University of Massachusetts
Standard Case licensing principles are not designed to handle
situations in which the Case of an argument depends on factors
other than the features of the local head, such as how many
additional arguments are present and what Cases those other
arguments have. These problematic valency and dependency
phenomena can be handled if violable markedness and faithfulness
constraints are added to Case Theory.
Examples of such problematic Case phenomenon include the
prohibition on accusative Case licensing on an object when there
is no external subject (Burzio's generalization) or when the
subject has dative or ergative Case. Dative and ergative Case
licensing may also be prohibited when no other argument is
present in the clause. Previous attempts to solve such problems
placed restrictions on accusative Case licensing (Burzio 1986,
Woolford 1993), or ordered/ranked the Case assignment rules (Yip,
Maling, and Jackendoff 1987, Legendre, Raymond, and Smolensky
1993). The approach proposed here retains the standard Case
licensing principles as universal and inviolable, accounting for
dependency and valency effects, and other cross-linguistic
differences in Case patterns with a supplementary set of ranked,
violable markedness and faithfulness constraints. Whenever there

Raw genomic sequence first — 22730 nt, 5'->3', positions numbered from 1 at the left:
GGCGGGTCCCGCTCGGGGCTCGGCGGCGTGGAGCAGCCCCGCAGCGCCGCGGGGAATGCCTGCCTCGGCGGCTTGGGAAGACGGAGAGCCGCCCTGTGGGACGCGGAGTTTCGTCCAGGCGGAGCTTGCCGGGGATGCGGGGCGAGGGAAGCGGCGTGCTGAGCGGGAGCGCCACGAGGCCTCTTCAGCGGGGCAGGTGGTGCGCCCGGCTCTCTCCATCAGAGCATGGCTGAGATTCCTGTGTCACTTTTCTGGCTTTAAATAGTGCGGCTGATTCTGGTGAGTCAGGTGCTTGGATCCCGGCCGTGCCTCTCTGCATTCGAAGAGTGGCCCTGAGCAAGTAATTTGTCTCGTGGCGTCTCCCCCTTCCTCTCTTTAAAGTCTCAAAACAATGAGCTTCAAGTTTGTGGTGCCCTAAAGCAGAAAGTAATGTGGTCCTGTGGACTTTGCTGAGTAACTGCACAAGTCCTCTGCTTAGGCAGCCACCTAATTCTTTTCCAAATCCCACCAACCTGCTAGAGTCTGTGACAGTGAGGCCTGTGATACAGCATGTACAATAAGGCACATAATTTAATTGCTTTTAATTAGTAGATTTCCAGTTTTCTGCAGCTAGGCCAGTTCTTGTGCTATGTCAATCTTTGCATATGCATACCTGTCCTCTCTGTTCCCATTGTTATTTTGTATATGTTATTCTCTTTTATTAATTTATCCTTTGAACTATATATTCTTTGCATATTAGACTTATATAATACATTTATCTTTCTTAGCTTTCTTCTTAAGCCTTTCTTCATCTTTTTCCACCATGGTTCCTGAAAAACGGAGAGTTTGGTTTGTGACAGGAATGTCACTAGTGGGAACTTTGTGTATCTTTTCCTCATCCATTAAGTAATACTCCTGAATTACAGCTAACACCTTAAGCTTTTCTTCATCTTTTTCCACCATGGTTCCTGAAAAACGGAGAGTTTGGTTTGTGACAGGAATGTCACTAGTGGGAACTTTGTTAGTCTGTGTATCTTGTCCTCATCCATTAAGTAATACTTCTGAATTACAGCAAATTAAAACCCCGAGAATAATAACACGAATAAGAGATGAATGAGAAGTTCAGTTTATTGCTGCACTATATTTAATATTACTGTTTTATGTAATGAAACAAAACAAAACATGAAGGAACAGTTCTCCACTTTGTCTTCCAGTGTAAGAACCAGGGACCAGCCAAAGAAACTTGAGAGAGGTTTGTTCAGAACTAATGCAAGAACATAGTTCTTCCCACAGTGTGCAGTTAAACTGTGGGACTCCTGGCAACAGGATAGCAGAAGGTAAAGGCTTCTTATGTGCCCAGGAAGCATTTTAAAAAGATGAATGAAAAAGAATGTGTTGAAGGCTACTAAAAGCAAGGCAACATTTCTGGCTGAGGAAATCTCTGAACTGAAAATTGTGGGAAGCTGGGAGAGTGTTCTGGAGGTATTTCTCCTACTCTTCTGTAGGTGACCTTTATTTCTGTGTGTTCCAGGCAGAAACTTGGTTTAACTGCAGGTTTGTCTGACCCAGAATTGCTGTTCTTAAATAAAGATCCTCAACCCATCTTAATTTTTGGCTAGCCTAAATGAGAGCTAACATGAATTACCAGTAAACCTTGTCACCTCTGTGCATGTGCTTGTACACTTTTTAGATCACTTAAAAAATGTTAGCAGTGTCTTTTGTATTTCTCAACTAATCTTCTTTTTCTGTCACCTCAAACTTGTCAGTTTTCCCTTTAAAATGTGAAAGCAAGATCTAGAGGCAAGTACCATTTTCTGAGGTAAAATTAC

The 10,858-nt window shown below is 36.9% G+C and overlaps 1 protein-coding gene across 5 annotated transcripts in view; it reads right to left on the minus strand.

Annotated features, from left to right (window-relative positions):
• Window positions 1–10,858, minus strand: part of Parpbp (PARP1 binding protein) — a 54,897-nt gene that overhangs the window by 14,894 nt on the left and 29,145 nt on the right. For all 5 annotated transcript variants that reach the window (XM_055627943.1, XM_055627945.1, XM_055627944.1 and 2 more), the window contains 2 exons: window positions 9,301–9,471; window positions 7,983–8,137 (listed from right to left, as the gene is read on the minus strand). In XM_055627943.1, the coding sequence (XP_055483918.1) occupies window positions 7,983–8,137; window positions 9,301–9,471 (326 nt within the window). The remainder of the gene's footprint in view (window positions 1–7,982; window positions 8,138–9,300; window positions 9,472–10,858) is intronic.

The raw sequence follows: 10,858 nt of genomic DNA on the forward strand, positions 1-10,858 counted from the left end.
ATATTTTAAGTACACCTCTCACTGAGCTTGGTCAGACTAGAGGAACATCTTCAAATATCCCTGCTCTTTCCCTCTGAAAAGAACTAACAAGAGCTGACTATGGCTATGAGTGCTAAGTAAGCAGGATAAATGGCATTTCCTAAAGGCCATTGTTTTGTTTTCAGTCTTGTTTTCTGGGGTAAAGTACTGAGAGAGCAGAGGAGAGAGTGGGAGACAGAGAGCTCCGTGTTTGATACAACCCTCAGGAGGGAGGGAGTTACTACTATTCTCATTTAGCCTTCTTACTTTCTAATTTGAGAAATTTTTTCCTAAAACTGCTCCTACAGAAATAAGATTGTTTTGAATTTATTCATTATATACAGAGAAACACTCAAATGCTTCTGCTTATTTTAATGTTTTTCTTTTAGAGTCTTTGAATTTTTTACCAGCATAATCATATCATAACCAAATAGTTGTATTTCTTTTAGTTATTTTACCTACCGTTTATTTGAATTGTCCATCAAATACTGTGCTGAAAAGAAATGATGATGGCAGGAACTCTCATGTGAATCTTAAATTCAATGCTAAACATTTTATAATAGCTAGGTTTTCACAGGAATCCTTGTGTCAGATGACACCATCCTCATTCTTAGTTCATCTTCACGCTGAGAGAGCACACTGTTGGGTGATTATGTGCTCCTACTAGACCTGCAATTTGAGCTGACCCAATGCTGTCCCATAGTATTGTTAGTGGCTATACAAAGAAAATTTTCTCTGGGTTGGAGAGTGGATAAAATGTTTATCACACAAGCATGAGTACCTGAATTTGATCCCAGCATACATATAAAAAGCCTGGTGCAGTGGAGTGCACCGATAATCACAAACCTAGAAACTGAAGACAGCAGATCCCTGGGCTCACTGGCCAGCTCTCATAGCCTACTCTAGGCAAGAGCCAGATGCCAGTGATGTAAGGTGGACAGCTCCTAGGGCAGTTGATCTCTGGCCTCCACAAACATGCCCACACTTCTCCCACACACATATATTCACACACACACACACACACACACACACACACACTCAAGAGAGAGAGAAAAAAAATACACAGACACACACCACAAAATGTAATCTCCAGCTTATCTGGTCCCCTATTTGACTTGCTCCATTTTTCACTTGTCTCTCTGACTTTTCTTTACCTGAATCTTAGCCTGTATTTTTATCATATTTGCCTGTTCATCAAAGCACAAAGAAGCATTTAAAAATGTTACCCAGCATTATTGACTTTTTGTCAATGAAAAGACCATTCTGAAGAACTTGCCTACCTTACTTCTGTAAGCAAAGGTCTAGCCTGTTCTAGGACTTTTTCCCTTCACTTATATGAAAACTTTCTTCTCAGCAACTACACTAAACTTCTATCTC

is a choice of licensed Cases for a particular argument (a
situation which occurs frequently), the violable constraints
determine which Case will surface. Markedness constraints prefer
less marked Cases such as nominative over more marked Cases such
as accusative or ergative. Faithfulness constraints require the
realization of lexical Cases licensed by certain verbs.
Under this approach, dependency effects follow from markedness.
Unaccusative constructions, and all other contexts in which it
appears to be necessary to block accusative Case licensing, turn
out to be situations in which either nominative or accusative
Case can be licensed on the object; nominative is selected
because it is the less marked Case. Restrictions on the
distribution of ergative or dative Case to transitive Clauses or
to particular aspects is the result of the interaction of
markedness and faithfulness constraints, including faithfulness
constraints that are contextually restricted.
The same set of violable constraints accounts for the surface
inventory of Cases used in a particular language. All languages
license the same Cases, but not all Cases surface.